WASHINGTON ― Rep. Joe Crowley (D-N.Y.) on Wednesday launched a petition to help stop the deportation of an undocumented immigrant who helped clear hazardous materials at ground zero following the attacks on Sept. 11, 2001.
Shortly after the petition was filed, the U.S. Immigration and Customs Enforcement announced they released Carlos Humberto Cardona from custody on Wednesday afternoon.
“Cardona will be required to check-in periodically pending the outcome of his immigration case,” ICE public affairs officer Rachael Yong Yow told HuffPost in a statement.
Cardona, 48, fled violence in Colombia and moved to New York City over 30 years ago. He maintained regular contact with U.S. immigration officials during the past several years but was detained in the early days of President Donald Trump’s presidency over a 27-year-old drug conviction.
Cardona suffers from respiratory and gastrointestinal problems because he inhaled poisonous fumes at ground zero. He has developed other health problems since being detained, including depression.
“Instead of expressing our gratitude as a nation that Mr. Cardona helped clean and contain the World Trade Center site, our government is doing everything it can to deport a man who is facing serious health problems because of the work he did on our behalf. This is shameful,” Crowley wrote in the petition addressed to President Trump, Secretary of Homeland Security John Kelly and acting director for ICE Thomas Homan.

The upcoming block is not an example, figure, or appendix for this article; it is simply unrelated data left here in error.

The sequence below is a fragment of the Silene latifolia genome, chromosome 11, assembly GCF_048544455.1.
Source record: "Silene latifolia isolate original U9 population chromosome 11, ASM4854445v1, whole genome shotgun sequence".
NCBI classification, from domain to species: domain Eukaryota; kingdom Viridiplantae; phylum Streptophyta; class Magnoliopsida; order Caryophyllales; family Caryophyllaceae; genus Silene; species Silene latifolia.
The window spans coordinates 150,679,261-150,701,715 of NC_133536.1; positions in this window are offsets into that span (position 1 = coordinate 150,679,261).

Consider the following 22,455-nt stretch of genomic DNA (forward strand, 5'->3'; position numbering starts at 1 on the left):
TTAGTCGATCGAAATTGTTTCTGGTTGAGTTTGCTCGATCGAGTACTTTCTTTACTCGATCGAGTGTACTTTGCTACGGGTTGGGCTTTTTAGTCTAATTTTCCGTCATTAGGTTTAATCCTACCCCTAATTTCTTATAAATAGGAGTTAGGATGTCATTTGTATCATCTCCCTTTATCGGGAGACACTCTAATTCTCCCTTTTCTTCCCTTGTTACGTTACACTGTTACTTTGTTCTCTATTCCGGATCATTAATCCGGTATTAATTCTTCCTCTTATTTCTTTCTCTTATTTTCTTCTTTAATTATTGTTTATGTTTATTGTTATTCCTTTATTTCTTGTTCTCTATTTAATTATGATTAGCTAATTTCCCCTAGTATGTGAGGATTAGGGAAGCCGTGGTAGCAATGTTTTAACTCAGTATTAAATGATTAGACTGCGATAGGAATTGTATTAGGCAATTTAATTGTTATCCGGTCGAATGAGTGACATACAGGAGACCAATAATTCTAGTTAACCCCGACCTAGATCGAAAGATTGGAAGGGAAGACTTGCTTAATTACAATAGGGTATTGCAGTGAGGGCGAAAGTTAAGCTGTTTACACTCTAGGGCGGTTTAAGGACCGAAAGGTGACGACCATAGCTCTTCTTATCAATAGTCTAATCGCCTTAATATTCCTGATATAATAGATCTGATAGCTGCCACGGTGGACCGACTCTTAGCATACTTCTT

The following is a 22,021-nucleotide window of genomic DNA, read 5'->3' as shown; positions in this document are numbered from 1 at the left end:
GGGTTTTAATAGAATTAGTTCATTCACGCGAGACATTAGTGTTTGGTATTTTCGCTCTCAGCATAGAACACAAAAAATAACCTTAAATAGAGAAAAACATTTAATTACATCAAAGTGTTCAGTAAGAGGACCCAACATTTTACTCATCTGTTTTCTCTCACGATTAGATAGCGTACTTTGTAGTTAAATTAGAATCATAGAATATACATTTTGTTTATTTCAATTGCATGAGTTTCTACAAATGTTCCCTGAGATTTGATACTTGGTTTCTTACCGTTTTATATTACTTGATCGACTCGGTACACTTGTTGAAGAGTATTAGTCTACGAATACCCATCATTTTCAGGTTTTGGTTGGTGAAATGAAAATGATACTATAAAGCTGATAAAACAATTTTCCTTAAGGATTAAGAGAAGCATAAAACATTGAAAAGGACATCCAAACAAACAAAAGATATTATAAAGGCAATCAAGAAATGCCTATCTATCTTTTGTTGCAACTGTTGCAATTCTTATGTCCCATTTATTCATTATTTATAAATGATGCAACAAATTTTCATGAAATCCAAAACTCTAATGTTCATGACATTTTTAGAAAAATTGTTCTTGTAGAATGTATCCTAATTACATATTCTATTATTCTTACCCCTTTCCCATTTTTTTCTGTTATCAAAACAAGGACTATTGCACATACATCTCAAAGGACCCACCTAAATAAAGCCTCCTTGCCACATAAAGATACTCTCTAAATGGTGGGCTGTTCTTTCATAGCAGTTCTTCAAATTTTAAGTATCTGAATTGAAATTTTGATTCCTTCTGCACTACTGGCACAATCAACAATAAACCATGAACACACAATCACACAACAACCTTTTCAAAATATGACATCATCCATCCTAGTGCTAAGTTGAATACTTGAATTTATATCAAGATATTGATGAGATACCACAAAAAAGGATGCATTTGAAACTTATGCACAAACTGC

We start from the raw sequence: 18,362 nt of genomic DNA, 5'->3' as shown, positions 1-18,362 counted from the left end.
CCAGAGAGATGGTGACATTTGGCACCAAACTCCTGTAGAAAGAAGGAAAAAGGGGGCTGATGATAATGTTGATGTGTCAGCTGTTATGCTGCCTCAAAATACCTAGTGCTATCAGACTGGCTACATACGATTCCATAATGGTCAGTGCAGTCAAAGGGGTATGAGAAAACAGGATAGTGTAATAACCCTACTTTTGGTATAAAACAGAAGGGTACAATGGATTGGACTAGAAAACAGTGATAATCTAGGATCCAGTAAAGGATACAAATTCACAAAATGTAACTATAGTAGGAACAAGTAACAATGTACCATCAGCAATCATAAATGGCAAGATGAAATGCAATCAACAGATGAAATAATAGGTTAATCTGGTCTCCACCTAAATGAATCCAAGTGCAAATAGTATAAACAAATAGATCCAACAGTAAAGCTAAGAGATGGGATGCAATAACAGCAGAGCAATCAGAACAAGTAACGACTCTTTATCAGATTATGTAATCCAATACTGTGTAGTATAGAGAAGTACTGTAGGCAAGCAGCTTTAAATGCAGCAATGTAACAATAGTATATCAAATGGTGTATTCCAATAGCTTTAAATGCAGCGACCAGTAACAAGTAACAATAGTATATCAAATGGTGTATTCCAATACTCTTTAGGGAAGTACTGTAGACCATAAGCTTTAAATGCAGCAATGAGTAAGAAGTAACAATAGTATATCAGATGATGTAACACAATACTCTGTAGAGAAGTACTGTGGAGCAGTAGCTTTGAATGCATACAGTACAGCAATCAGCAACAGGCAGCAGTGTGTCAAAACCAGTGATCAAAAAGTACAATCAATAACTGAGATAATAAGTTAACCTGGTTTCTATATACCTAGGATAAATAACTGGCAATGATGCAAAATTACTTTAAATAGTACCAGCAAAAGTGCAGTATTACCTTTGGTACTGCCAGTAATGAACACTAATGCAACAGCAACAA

Crowley called Cardona’s release a “positive step,” urging the Homeland Security department to allow Cardona to establish a permanent legal residence in the U.S.
“It’s the least we can do for a man who helped New York after the 9/11 terrorist attacks,” he said.
Cardona’s wife, Liliana, said her husband didn’t worry about his immigration status when he volunteered to help in the recovery effort after Sept. 11.
“When he was working in 9/11, they didn’t ask for his papers,” she told The New York Daily News. “They asked him to help.”
Last week, New York Gov. Andrew Cuomo (D) granted Cardona clemency. The governor argued that Cardona’s health problems would not be adequately addressed if he was deported to Colombia.
The agency has aggressively stepped up its immigration enforcement following Trump’s inauguration, detaining and deporting people with felony and misdemeanor convictions. ICE agents have also sought to arrest undocumented immigrants at courthouses, schools, and hospitals.
Crowley said the issue was larger than just that of Cardona’s case.
“Deporting Mr. Cardona would send a message to the immigrants who call our country home that even if they serve our country during its darkest days, we will not welcome them in our communities,” the congressman said.